Love-Birds of a Feather

I’m as much a sucker for a good bird-brained, glutinous, weepy love story as the next guy. But I only like that stuff in fiction, and only in small doses. It’s not enough for me that a love story should have a meet-cute first act and an upbeat dénouement–it’s the stretch between that ought to be uplifting and exciting. Yes, it’s a rather charming sounding concept, at least on paper perhaps, that love would be perfectly lifelong (a lot riding on how long the lives happen to be) and all-encompassing. Yet aside from the exceedingly rare few seemingly flawless pairs for whom there is no apparent need for a world outside of them at all, most of the best relationships I’ve seen or known happen because they comprise two actual individuals, with all of their own unique characteristics, their daily existence intertwining intimately without losing the color and clarity of those individual souls shaped by their distinct thoughts, actions, experiences and inspirations. A true partnership, with all the challenges of give-and-take, beats cloning any day.

That popular book-and-movie of my younger days, Erich Segal‘s ‘Love Story‘, may by now be better remembered for its tagline ‘Love means never having to say you’re sorry‘ than for its actual story of an opposites-attract kind of couple barging and charming their way through thick and thin, plucky and witty and utterly devoted to each other [because of course his haughty family has disowned him for linking up with One of Them, not of Us], until she dies–but very prettily, mind you–of leukemia and her grieving spouse is reunited with his estranged father. The whole story I could take reasonably well, but that one phrase really stuck in my craw, negating all of the negotiations it took to get the fictional couple from their meeting to the bittersweet end of their partnership at her death. Never mind that Segal himself seems to have had a great marriage that defied the glossy sentimentality of such a thing, it always struck me as cheapening the very joy of learning each other’s ways and enriching each other by simply being flawed and odd yet willing to figure out how to fit the two brands of strangeness together well. If I interpret the slogan as regarding regrets rather than apologies, it’s less distasteful to me, though I still think if there’s no risk of hurt, there’s little chance of reward either. The ultimate hurt, in this case, being not death (the old inevitable, despite the dramatic awfulness of its being untimely and painful in this heroine’s case) but the possibility of the relationship failing or being destroyed.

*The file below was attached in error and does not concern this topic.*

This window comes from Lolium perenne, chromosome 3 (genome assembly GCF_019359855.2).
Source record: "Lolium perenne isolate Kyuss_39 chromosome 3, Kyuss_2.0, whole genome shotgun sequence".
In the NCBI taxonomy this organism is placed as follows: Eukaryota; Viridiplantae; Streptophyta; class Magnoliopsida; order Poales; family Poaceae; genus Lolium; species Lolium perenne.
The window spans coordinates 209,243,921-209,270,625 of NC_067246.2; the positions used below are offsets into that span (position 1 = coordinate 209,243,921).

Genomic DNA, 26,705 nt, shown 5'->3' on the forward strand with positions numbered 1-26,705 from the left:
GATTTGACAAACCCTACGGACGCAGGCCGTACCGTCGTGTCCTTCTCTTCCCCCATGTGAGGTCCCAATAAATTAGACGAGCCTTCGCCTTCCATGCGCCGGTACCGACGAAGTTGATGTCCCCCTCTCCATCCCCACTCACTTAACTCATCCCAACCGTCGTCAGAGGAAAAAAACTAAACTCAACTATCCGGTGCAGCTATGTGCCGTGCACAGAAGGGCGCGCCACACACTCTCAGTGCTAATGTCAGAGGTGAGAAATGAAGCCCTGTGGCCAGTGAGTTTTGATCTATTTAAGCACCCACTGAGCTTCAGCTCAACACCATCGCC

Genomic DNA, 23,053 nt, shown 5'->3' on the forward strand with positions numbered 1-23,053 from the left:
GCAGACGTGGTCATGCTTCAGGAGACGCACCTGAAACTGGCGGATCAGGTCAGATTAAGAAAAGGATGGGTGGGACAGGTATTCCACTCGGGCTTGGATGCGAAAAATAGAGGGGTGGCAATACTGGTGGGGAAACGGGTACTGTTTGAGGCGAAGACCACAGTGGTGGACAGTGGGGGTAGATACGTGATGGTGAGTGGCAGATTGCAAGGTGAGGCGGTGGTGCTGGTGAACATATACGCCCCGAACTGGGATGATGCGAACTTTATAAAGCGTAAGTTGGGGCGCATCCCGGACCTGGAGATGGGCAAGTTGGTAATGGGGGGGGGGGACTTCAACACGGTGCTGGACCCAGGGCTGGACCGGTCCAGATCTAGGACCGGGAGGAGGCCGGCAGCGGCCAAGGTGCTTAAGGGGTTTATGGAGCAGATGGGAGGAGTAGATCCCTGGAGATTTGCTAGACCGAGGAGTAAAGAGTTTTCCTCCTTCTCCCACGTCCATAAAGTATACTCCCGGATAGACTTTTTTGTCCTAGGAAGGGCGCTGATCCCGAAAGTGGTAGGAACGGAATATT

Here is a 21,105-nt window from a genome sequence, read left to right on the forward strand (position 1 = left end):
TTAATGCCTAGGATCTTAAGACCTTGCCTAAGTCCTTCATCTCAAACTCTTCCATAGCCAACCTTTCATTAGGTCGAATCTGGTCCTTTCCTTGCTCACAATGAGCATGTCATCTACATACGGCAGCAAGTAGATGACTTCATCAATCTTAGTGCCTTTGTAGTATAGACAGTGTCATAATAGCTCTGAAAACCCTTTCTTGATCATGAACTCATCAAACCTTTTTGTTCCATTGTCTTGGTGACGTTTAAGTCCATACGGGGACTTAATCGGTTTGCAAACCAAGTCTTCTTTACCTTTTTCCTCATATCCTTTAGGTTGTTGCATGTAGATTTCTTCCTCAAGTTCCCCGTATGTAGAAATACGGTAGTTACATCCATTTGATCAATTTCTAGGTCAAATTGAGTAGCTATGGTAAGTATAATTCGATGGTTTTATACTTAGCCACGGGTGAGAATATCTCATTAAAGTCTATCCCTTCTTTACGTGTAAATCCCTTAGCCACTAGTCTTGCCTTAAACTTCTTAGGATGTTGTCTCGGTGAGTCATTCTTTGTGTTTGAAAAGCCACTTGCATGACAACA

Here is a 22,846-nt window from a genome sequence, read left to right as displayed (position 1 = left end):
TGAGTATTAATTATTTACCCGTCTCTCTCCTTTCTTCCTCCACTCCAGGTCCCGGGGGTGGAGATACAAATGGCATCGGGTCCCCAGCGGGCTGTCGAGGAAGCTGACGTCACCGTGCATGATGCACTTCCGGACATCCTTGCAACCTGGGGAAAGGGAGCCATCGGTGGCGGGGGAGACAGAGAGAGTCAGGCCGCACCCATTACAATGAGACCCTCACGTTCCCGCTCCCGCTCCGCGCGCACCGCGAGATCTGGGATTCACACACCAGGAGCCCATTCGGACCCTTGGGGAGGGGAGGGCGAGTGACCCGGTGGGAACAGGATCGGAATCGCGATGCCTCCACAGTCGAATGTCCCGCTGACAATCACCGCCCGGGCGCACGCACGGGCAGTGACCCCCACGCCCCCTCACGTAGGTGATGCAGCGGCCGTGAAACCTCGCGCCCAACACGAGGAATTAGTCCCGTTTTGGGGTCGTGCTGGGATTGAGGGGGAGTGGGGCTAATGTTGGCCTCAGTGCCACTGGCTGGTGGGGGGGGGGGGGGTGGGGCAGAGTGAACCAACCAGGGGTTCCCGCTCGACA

I guess it boils down to this: if a so-called love is so flimsy and flighty it can’t withstand mistakes and the necessary if clumsy duct tape and chewing gum sort of repairs we make on it, how can it be worthy of the name love at all? I much prefer the sort where feathers do get ruffled occasionally but the draw of true companionship and care and hilarity and comfort and adventure all together makes it well worth smoothing them back illustration from a photoMore than anybody else I know, I have been lucky in love.

I have never suffered through ill-treatment, being dumped or neglected or abused or any of that terrible stuff. I was raised by kind, loving, enjoyable parents–who still seem to think I’m worth keeping around–and have three wonderful sisters who have also kept my coffers filled with affection and excellent companionship. I’ve had a raft of kind friends who have been constant in their warm and encouraging presence throughout my days. Even the teachers, co-workers, postal carriers and shopkeepers peopling my life’s paths have generally been of a goodly sort. Best of all, I am lucky to know just how lucky I have been. And am.